Symptoms of long QT syndrome

There are usually no physical signs of long QT syndrome, and some people don't experience any symptoms.

The most common symptoms are blackouts or seizures caused by the interruptions to the heart's rhythm.

Some people with long QT syndrome find that their heart sometimes suddenly beats in an abnormally fast, uncontrollable way. This type of arrhythmia is called"torsade de pointes".

When this happens, the heart can't pump blood properly and the brain is temporarily starved of oxygen, causing the person to temporarily pass out. The heart's rhythm usually returns to normal within a minute or so and the person regains consciousness.

These episodes can start at any age and may be triggered by:

  • stress
  • a sudden noise such as an alarm bell
  • strenuous exercise particularly swimming
  • a slow heart rate during sleep

However, there isn't always a trigger.

Sometimes, the abnormal heart rhythm persists, leading to ventricular fibrillation (a rapid, uncoordinated series of contractions). This rarely reverts to normal without medication and, if it isn't electrically corrected, usually causes the heart to stop pumping (cardiac arrest) and death.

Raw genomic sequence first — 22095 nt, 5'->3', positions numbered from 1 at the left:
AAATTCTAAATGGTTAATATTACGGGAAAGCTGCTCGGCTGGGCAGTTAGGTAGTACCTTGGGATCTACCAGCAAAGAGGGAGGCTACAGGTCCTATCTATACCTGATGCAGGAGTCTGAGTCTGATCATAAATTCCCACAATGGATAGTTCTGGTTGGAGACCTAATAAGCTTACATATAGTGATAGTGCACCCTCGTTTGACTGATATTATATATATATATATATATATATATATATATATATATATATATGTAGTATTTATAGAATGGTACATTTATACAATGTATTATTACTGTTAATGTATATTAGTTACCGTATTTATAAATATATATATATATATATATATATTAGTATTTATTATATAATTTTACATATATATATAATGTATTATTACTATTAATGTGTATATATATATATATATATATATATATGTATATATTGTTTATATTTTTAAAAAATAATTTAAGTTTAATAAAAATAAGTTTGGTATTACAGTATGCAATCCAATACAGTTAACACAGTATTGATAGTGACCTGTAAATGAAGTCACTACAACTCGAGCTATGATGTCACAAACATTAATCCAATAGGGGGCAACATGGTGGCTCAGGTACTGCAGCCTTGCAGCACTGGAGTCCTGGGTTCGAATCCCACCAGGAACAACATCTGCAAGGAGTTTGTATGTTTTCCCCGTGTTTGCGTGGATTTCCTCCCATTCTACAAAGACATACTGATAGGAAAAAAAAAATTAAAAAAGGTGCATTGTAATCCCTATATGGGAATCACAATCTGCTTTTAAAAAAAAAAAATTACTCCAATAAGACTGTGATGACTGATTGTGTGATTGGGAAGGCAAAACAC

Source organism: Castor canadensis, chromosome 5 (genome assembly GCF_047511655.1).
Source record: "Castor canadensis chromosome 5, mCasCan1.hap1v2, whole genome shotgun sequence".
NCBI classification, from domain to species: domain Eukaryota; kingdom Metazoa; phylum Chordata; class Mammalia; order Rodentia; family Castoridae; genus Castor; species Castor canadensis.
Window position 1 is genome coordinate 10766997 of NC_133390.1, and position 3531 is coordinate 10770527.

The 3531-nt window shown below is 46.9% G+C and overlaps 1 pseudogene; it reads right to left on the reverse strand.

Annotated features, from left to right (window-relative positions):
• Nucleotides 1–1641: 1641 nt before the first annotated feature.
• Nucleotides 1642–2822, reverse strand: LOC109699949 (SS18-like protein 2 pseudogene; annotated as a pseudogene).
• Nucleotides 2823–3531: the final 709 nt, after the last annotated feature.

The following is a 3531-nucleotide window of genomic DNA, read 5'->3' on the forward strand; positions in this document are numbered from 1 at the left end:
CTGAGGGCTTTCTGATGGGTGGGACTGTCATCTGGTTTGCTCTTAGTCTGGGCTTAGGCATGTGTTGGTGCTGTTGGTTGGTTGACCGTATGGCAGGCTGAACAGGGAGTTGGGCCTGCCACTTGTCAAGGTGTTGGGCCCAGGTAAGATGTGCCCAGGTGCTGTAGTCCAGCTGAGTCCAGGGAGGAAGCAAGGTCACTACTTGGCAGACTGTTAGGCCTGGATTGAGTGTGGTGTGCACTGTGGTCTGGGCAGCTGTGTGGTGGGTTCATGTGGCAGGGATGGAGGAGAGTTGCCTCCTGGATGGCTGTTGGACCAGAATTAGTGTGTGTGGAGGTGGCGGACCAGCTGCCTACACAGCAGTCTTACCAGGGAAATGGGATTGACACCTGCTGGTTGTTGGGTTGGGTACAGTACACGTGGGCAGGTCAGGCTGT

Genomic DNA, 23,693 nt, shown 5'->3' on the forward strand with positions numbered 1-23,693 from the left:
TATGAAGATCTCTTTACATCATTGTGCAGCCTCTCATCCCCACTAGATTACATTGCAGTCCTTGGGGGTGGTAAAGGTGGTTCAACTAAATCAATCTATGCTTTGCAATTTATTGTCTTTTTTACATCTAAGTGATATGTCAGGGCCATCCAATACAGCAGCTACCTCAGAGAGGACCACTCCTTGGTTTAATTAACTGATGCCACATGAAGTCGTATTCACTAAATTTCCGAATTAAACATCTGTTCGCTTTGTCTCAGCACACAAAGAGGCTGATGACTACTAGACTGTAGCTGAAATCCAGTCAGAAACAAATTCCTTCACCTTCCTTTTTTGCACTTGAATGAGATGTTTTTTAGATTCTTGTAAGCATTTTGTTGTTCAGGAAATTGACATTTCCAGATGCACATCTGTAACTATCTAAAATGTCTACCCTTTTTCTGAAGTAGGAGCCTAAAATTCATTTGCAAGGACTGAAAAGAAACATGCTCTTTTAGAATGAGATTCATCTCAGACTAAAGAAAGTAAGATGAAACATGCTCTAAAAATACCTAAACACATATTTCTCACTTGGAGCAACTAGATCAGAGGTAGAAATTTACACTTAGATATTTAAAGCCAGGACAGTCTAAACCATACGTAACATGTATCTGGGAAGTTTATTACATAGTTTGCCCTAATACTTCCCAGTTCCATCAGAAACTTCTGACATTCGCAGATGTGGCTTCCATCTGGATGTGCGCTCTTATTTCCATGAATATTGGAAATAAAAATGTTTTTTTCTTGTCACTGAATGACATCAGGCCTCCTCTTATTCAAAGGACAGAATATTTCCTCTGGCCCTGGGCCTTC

Dial 999 to request an ambulance if someone with long QT syndrome suddenly collapses. Perform cardiopulmonary resuscitation (CPR) until medical help arrives.

Long QT syndrome is a leading cause of sudden cardiac death in young, otherwise healthy people, and is often thought to be an underlying cause of sudden infant death syndrome(SIDS) .

Content supplied by the NHS Website

Medically Reviewed by a doctor on 21 Dec 2018